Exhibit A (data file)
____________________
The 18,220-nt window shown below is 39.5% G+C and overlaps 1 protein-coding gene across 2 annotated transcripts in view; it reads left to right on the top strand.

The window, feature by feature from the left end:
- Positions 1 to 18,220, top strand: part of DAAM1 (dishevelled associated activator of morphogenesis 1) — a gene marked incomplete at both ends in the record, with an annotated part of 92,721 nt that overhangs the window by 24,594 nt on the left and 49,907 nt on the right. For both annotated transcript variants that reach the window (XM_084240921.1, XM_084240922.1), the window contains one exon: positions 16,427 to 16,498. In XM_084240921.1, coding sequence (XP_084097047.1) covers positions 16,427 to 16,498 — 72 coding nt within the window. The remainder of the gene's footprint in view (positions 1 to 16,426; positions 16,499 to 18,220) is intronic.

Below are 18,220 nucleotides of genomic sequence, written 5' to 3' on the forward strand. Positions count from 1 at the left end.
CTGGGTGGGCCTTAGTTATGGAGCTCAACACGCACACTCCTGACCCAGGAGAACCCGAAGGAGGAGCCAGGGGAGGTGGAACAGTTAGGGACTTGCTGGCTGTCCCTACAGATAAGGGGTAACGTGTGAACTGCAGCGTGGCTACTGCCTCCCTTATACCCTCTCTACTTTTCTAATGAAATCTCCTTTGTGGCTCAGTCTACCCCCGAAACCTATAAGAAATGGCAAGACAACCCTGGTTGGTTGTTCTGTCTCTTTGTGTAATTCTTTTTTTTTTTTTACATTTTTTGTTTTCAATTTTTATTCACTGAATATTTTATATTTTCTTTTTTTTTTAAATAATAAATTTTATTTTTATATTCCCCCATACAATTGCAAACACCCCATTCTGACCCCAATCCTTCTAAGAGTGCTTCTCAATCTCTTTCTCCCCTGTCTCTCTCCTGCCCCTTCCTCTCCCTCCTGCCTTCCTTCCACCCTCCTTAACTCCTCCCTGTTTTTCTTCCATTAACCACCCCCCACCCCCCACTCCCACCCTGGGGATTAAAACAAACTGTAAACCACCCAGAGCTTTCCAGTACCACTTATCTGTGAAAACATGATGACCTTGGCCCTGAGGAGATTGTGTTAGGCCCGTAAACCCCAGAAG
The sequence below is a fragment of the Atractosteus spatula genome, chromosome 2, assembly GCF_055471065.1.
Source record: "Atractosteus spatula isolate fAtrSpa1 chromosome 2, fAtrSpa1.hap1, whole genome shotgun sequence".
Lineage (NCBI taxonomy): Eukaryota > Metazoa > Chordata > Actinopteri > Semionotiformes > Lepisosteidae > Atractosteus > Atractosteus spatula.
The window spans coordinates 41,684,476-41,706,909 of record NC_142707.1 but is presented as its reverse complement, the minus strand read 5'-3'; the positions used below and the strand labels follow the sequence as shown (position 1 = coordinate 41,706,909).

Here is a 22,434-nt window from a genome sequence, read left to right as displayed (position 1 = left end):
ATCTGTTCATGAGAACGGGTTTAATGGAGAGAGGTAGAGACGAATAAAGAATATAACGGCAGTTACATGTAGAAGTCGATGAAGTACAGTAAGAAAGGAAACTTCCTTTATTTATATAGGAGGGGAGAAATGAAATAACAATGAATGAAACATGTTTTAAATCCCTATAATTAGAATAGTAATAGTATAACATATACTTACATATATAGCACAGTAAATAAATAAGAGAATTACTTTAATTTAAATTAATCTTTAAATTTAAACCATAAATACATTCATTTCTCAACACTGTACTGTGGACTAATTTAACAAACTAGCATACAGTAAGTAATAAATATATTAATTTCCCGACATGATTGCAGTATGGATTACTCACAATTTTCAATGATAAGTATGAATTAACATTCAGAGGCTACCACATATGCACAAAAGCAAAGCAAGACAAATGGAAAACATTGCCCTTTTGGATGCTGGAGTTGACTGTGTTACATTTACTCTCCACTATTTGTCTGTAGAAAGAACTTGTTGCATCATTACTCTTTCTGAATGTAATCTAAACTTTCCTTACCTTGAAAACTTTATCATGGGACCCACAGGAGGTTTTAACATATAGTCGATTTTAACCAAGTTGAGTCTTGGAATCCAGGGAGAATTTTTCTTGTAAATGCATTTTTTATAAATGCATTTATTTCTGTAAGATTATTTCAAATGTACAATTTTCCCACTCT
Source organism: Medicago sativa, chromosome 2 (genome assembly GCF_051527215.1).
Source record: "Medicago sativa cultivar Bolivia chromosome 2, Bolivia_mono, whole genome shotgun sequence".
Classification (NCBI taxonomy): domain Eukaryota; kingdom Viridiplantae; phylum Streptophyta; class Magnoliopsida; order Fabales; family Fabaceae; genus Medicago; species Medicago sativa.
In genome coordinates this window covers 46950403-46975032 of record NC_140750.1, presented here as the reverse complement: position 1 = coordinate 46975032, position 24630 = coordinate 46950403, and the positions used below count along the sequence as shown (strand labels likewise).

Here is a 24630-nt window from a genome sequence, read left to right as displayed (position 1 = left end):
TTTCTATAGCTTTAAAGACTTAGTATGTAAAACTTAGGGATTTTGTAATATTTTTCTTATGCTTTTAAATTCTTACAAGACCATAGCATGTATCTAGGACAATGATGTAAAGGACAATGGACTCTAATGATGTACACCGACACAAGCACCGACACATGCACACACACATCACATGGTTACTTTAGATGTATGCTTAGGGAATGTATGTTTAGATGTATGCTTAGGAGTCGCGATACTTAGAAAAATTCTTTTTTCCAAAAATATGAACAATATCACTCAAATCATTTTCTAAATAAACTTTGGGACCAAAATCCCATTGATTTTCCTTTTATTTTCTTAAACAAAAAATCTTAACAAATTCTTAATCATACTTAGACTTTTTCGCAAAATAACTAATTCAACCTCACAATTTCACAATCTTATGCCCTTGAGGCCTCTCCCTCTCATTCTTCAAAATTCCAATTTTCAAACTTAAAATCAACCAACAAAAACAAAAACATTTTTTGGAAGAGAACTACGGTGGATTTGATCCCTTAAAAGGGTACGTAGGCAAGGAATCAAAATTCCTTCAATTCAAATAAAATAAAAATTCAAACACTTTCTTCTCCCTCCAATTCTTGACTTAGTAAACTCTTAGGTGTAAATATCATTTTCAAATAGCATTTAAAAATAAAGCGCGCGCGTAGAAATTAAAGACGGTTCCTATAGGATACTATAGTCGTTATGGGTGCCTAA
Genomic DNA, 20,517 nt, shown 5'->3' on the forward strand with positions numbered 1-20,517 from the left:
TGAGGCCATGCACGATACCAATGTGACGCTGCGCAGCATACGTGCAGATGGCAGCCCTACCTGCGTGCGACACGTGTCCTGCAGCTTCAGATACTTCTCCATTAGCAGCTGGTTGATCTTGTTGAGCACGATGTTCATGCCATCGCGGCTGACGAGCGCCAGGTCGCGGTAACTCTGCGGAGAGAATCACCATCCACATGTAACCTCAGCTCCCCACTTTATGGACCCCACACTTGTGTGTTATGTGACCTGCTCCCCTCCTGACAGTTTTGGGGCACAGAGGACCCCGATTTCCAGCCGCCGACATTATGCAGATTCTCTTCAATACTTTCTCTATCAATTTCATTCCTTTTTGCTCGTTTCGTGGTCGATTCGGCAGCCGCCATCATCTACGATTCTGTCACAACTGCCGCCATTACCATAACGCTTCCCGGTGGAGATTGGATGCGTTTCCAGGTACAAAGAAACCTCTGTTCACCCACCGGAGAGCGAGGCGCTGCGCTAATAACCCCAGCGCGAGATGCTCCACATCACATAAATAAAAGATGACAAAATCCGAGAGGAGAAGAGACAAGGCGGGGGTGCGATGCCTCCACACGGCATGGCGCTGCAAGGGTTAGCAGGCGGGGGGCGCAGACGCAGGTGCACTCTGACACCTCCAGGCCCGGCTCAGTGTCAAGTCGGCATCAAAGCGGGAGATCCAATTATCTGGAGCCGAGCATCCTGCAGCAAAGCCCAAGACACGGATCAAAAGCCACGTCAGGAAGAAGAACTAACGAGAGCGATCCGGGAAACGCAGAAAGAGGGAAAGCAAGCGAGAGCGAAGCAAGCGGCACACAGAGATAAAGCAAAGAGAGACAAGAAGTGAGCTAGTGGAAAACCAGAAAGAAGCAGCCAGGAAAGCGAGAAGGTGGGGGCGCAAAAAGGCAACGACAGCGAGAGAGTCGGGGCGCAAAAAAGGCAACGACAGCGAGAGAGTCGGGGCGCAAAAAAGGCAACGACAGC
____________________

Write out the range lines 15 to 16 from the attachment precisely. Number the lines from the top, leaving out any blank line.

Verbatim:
In genome coordinates this window covers 46950403-46975032 of record NC_140750.1, presented here as the reverse complement: position 1 = coordinate 46975032, position 24630 = coordinate 46950403, and the positions used below count along the sequence as shown (strand labels likewise).

Here is a 24630-nt window from a genome sequence, read left to right as displayed (position 1 = left end):